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After his mother's death, 17 year-old Josh (James Frecheville) moves in with his maternal grandmother, 'Surfie' (Jacki Weaver) and her sons Darren (Luke Ford), Baz (Joel Edgerton), and Craig (Sullivan Stapleton). They're all crooks, as is his uncle Andrew 'Pope' (Ben Mendelsohn) who is in hiding, even as cops from the Armed Holdup Squad keep watch outside the family home. When a bitter war erupts between the family and the cops, Josh plays a seemingly small role - but it becomes pivotal in the investigation headed by Inspector Leckie (Guy Pearce) and his partner Detective Norris (Anthony Hayes). Leckie tries to convince Josh he should give evidence against his uncles - but everything goes wrong as the animals in the criminal jungle lose the plot.

Review by Andrew L. Urban:
Smoking with the embers of yesterday's newspapers with headlines of Melbourne's underworld killings, Animal Kingdom is a superbly written and crafted crime drama - the kind that Australians are well accustomed to making ... for television. It's a pleasure to see an Australian genre movie in which story and character are given equal importance and are so well defined and delivered. That it won a major award at Sundance shows its creative credentials: its popularity will show its audience appeal.

Newcomer James Frecheville plays the initially gormless youth whose criminal uncles - and their matriarch mum (played with equal brio and nuance by Jacki Weaver) - gradually draw him into their world. It's a simple and menial task involving stealing a car, but the repercussions are extensive and tragic. It's a hero's journey, and the hero has to overcome some tough obstacles to survive.

Frecheville makes Josh a sullen youth of few words - but as we know, still waters run deep. His taciturn nature serves the film well, and his character development is subtle and credible. Ben Mendelsohn again demonstrates his extraordinary talent in the role of the family's nastiest piece of work, ironically nicknamed Pope, and Sullivan Stapleton is terrific as the edgy Craig. Guy Pearce does wonders with the role of the detective, making Leckie both a tough cop and a real human being and all the supports are exceptional.

Antony Partos has composed another gutsy score with plenty of light and shade that helps underpin the ill-fated journey of a crime family whose undoing is tragic, in the sense that they themselves carry the seeds of it. Involving and throbbing with well sustained tension, Animal Kingdom is something special in Australian filmmaking and a knockout debut from David Mich˘d.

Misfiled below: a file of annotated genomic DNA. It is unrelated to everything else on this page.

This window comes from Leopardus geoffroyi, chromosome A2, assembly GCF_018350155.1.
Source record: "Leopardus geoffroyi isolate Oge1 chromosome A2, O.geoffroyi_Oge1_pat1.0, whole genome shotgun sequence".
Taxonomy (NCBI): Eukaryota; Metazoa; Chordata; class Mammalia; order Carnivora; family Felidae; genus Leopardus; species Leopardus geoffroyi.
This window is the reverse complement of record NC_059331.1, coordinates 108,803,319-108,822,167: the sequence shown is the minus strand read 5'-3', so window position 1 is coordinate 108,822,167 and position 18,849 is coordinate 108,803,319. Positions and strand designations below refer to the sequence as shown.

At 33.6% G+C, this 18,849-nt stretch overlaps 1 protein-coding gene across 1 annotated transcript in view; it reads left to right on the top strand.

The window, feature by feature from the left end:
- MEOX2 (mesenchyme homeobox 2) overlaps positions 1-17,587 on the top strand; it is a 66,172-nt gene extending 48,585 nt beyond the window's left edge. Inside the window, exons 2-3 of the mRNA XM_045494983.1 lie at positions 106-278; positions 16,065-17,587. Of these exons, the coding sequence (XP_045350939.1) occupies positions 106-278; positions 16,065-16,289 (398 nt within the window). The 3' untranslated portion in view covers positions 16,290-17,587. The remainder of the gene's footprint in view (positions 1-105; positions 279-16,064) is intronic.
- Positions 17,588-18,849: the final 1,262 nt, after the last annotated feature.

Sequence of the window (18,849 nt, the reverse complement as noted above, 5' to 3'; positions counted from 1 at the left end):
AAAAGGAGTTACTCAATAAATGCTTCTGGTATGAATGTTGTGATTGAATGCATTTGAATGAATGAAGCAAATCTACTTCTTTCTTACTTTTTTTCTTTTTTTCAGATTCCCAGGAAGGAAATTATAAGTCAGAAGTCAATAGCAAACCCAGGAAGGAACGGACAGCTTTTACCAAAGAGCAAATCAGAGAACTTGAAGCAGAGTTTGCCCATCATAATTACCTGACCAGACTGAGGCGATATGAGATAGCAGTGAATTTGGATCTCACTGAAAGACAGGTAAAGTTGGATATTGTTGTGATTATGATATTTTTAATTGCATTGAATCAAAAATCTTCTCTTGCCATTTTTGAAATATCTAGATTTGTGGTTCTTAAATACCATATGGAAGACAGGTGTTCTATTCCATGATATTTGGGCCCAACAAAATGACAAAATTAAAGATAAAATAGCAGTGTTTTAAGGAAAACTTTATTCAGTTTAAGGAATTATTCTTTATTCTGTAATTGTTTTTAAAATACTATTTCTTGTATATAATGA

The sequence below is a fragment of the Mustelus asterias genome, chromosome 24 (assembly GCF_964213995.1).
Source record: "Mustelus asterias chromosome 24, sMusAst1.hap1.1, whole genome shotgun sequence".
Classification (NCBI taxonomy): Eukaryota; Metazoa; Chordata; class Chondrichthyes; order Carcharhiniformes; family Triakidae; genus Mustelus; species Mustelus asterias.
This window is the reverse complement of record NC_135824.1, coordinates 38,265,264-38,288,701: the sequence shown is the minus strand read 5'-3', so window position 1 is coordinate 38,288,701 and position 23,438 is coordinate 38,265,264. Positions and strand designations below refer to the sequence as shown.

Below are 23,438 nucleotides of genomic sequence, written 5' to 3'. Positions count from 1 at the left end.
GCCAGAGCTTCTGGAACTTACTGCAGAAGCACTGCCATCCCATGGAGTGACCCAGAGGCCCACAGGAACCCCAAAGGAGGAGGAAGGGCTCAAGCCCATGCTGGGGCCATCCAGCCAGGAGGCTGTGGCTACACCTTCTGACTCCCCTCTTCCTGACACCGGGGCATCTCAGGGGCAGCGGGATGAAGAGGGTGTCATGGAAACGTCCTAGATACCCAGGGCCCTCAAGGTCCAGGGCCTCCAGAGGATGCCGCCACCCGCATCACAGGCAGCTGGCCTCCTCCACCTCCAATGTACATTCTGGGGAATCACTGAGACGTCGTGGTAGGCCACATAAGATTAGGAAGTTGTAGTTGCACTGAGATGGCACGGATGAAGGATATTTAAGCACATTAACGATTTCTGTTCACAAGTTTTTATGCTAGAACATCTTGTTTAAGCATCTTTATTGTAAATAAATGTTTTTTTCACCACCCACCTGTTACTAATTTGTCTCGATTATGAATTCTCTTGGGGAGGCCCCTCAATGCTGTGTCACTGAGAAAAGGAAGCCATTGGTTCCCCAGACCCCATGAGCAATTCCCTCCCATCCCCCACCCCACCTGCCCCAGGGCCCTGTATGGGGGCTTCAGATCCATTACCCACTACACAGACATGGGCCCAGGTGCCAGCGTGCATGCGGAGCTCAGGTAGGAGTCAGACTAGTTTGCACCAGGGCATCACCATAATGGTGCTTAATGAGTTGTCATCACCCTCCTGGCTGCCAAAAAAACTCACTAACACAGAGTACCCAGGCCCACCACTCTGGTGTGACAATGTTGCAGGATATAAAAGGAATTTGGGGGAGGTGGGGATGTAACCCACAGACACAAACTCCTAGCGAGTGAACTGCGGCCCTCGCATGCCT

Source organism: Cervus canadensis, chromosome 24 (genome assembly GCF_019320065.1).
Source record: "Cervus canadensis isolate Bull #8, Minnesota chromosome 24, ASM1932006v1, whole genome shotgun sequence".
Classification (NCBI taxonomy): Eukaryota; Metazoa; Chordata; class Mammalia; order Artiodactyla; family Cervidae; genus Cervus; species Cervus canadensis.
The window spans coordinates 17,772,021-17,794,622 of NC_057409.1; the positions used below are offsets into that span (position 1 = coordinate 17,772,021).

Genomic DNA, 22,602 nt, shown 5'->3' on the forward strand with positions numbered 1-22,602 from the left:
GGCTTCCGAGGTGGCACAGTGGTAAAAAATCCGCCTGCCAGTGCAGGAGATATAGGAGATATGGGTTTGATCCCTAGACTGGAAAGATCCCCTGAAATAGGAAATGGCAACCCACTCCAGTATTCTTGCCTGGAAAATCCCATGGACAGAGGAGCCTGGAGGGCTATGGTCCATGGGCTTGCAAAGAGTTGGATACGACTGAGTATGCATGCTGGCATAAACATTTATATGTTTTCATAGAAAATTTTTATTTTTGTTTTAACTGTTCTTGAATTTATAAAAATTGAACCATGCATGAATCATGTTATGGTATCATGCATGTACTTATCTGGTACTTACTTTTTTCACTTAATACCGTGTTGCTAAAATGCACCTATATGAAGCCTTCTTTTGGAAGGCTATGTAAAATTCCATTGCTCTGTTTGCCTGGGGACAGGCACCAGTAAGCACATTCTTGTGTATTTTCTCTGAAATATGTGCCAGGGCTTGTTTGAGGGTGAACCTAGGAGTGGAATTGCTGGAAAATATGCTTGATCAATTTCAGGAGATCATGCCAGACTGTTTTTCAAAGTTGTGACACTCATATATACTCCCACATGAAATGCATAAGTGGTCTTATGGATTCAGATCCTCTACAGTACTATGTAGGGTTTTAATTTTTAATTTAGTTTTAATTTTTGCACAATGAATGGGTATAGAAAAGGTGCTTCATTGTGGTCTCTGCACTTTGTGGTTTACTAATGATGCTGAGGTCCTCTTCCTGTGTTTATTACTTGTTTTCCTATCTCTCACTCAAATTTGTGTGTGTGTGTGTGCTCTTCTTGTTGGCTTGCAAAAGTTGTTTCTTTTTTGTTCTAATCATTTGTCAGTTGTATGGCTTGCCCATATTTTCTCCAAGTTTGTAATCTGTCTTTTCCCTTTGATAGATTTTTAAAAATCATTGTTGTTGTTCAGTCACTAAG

Review by Louise Keller:
It starts and ends with a death and a new life. But it's what happens in between that makes for riveting cinema in David Mich˘d crime drama Animal Kingdom. The protagonist is an innocent who is caught between two worlds; the quandary is which one to choose. What is especially interesting is the perspective that Mich˘d takes in telling this story. We are given a bird's eye view of life within a crime family where a life of crime is the norm. We are kept off balance throughout the journey as James Frecheville's 17 year old Josh finds himself sinking deeper and deeper into a precariously charged situation that takes him in way above his head. Smart writing and good execution makes this a tense, gripping and edgy thriller.

When we first meet Frecheville's Josh, his circumstances are dire. Economically, Mich˘d's script tells us everything we need to know and why Josh has not seen his grandmother and three uncles for quite some time. Then we meet the rellies. Jackie Weaver's affectionate grandmother just wants to be 'where the boys are'. But is she a simple woman who loves her family or a ruthless matriarch who puppeteers the action? It's a great role for Weaver who creates a rock-solid persona, contrasted by her diminutive physicality. Ben Mendelsohn is suitably vicious as the tough crime family's alpha male and a wonderful mood of unpredictability is created by the tension in the house where Josh starts his new life.

Everything has its natural order, Guy Pearce's police inspector Leckie tells Josh when we see how the ugly side of life evolves and violence becomes the norm. Pearce is terrific in the role and brings a semblance of normality to the situation. It's a strong cast with stalwarts like Joel Edgerton and Anthony Hayes, although the story belongs to Josh as we follow him through his tense, angst-ridden journey of discovery, filled with discomfort, uncertainty and terror as he faces the dilemma of survival in his jungle.

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(Aust, 2009)

CAST: Guy Pearce, Ben Mendelsohn, Joel Edgerton, Luke Ford, Jacki Weaver, Sullivan Stapleton, James Frecheville, Daniel Wylie, Anthony Hayes, Susan Prior, Clayton Jacobson, Anna Lise Phillips


DIRECTOR: David Mich˘d

SCRIPT: David Mich˘d


EDITOR: Luke Doolan

MUSIC: Antony Partos


RUNNING TIME: 112 minutes


AUSTRALIAN RELEASE: June 3, 2010; Re-release December 16, 2010

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